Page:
Need help with API Token for authenticating API Calls

Hello everyone,

I am building my WebApps Backend for storing UserDetails and some more items in Strapi.
However, my users won’t be authenticating or performing any operations directly with Strapi.

My WebApp is built using ReactJS and it currently interacts with Asp.Net WebAPI which performs a lot of tasks/operations. Further operations related to User Details and the likes will be stored in Strapi.

So in turn, the request flow would actually go in the manner:
ReactJS => Asp.Net WebAPI => Strapi

Here I wanted to understand if creating the API Tokens as described is sufficient enough or do I need to perform some other operations?

Please help!

Strapi Details:

  • OS: Ubuntu 20.04
  • Strapi Version: 3.3.4
  • Node Version: 14.15.1
  • Database: PostgreSQL
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I would say between your ASP.Net WebAPI and Strapi absolutely. We do plan to natively include API tokens (if fact it will become the default and the users-permissions system will an optional plugin) in the future. But in the short term the guide you linked is the best way to get started.

As long as the API tokens are kept server side and not shared in any client side (or client side rendered application like react) it should be fine.

1 Like

Thanks for the info.

One last question, do we have an expiration time on these API Tokens?

Nope by nature API Tokens don’t expire, you must manually “deauth” them, they are typically used in machine to machine communication (different services/scripts/ect)

@DMehaffy There are cases where security is a concern and API tokens MUST expire, e.g. internet banking… Strapi behaviour regarding ever tokens is correct since there are lots of framworks handling tokens in various ways, but for the above mentioned concern the token management must be deferred to a third party service. Strapi has a built-in mecanism for this case (I can’t find it in docs right now), or the second option is to proxy strapi access like I did in my strapi-access-proxy project.

@SorinGFS API Tokens are an entirely different beast than those tokens used in banking. What I am referring to is similar to say GitHub Personal Access Token.

These are not JWT and generally do not expire unless manually revoked. (Though you could automate it). And should only ever be between to known and secured services and should never be user facing. Typically this would be between two services running in your backend, it’s also quite common between static site builders such as Gatsby, Nuxt.js, and Next.js where the token never leaves the control of the server administrators.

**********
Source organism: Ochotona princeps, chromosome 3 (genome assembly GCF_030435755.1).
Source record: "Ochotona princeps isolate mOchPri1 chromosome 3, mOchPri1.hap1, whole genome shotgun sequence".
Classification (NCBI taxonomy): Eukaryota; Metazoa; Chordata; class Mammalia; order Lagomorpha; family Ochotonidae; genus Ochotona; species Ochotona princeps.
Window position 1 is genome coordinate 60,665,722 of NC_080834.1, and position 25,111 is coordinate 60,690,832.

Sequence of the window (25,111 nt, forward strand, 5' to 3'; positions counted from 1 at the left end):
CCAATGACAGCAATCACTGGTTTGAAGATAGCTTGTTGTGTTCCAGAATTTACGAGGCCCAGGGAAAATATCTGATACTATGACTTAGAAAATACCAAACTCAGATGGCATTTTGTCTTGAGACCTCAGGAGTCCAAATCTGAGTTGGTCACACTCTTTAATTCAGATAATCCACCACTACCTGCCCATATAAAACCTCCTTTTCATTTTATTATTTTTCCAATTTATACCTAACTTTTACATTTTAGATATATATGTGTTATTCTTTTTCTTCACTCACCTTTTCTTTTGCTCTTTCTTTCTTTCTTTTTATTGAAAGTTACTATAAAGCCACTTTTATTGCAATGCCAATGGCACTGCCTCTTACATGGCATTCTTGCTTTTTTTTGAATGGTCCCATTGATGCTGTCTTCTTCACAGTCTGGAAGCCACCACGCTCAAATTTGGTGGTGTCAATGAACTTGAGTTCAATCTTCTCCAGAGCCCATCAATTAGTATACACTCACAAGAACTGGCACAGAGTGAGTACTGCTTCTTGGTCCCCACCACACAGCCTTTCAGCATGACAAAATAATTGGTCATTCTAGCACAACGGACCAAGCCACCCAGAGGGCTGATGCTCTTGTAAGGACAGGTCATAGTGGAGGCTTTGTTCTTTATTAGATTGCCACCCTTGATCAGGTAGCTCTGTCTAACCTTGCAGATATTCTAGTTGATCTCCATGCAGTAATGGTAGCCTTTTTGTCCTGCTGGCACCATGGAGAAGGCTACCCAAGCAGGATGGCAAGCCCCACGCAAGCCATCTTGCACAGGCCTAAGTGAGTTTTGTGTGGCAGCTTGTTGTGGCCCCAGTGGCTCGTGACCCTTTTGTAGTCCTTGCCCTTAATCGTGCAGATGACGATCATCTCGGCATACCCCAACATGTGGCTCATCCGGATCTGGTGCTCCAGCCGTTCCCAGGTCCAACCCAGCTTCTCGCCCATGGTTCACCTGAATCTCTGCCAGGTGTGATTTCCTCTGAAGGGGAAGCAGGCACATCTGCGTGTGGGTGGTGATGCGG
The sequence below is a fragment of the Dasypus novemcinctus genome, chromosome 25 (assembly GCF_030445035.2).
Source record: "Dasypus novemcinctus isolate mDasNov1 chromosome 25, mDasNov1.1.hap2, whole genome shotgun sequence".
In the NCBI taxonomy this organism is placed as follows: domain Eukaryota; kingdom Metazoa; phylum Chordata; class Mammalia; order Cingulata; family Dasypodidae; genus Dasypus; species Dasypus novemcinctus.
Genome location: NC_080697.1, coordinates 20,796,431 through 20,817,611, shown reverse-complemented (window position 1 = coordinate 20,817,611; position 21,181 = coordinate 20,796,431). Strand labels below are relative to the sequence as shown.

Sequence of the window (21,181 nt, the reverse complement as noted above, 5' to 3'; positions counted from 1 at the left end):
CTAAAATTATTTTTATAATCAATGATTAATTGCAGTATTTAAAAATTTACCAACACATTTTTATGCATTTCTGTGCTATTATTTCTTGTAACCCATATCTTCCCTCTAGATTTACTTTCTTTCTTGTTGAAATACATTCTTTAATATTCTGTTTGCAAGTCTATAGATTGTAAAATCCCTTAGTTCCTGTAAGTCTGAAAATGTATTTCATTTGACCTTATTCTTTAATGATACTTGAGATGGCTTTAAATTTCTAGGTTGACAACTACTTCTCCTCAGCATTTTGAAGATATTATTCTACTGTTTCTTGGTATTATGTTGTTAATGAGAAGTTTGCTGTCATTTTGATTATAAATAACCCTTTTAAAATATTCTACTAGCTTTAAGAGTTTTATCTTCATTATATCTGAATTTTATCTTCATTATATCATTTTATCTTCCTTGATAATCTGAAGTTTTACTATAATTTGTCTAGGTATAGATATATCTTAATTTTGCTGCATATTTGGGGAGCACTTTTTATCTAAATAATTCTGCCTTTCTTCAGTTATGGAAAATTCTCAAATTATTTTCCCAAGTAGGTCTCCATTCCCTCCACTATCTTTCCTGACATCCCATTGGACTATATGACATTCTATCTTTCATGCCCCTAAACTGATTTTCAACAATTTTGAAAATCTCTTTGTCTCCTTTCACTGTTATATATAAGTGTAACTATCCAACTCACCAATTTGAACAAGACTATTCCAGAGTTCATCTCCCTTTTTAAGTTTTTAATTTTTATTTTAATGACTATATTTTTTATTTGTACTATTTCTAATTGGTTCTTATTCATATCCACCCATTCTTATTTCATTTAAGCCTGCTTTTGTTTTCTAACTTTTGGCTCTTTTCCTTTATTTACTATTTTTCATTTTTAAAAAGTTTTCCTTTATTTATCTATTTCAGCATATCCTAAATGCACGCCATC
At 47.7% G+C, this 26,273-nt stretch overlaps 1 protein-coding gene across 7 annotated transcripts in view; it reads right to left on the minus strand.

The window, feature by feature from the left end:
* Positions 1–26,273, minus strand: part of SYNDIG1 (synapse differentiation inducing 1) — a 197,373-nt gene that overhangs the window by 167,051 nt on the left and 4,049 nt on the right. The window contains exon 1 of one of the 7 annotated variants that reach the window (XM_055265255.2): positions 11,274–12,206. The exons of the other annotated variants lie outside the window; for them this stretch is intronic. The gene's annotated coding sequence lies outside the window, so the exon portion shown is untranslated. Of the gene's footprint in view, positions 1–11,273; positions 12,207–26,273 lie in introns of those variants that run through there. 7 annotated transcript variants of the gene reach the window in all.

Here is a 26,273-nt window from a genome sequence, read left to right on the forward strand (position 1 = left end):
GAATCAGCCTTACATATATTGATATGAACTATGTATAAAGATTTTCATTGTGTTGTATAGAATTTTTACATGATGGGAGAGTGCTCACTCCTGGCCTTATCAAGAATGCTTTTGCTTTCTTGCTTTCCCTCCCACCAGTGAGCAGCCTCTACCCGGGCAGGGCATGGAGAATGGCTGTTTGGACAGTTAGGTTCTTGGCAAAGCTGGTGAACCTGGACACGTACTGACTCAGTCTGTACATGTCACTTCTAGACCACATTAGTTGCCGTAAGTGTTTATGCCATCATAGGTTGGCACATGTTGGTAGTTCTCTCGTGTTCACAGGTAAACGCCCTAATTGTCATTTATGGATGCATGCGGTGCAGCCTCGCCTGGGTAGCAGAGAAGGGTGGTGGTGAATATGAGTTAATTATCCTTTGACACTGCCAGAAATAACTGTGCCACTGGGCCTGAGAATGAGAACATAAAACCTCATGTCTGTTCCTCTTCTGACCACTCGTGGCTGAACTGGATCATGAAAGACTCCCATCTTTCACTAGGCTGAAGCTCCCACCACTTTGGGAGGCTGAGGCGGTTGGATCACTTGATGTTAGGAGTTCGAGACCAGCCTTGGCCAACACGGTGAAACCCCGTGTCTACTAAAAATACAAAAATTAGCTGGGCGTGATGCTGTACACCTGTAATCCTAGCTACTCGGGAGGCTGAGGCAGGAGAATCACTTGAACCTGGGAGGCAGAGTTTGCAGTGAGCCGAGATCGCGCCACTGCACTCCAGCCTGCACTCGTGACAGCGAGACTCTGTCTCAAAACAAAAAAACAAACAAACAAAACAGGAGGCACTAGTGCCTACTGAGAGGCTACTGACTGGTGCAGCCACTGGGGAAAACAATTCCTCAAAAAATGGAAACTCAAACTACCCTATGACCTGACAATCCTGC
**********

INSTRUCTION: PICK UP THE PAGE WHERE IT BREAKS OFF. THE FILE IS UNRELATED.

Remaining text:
What you are referring to are effectively JWTs or client side tokens.


Initial question includes this:

If you open that link in Introduction you can find this:

The goal is to be able to request API endpoints with a query parameter token that authenticates as a user. eg. /restaurants?token=my-secret-token.

Putting a valid token in url param is a terrible mistake, no matter if that url will be used between APIs or not. Url’s are stored in various places, logs, history, and so on…
I can show you many many security articles about this problem, here is an example:

For the exact same problem Strapi released a bug fix in version 3.2.4.

I do agree putting them in the query string is generally a bad idea if the requests are going over the public internet. (This can be modified in code to instead use a header). As they could be subject to man in the middle attacks (though very rare, but possible).

But again the API tokens are designed to be used between two services typically behind a local LAN and Firewall. A client or user should never see this.

The original author of this discussion has a application that accepts his public traffic and is relaying requests to a backend Strapi instance behind his local LAN. The communication channel between his application and Strapi is in a trusted zone.

@SorinGFS As @DMehaffy mentioned, mine is a public API built using ASP.Net WebAPI and the backend is built using Strapi. That way, my front end (built using ReactJS) only communicates with WebAPI without having any knowledge of Strapi ever existing.

Earlier, I was using MongoDB (although I am a SQL Server guy), but using Strapi on top of PostgreSQL seems powerful and faster. Best of all, I need not write any specific StoredProcedure or Views. Also, with Strapi, I get an amazing Dashboard kind of way to handle Data.

@DMehaffy If there are any snippets you have for validating the request using Headers, it would be best.

Although, I believe modifying this code should be more than enough to extract the token from Header.
Replacing ctx.request.query.token to ctx.request.header.token:

if ((ctx.request && ctx.request.header && ctx.request.header.authorization) ||
(ctx.request && ctx.request.header && ctx.request.header.token)) {  
    // init `id` and `isAdmin` outside of validation blocks
    let id;
    let isAdmin;

    if (ctx.request && ctx.request.header && ctx.request.header.token) {
    // find the token entry that match the token from the request
    const [token] = await strapi.query('token').find({token: ctx.request.header.token});

    if (!token) {
      throw new Error(`Invalid token: This token doesn't exist`);
    } else {
      if (token.user && typeof token.token === 'string') {
        id =;
      isAdmin = false;

    //delete ctx.request.query.token;

Not MongoDB, but Mongoose is the performance problem. Strapi uses mongoose instead of mongoDb’s node native driver which is at least 3 times faster than mongoose. Moreover, mongoose strips out the whole potential of mongoDb as Alexandre Karan explains in this article … I’m an msSql guy too, but in for no-sql I prefer mongoDb with node native driver.

@SorinGFS I am using Strapi with PostgreSQL and not MongoDB. I was only talking about it before switching over to Strapi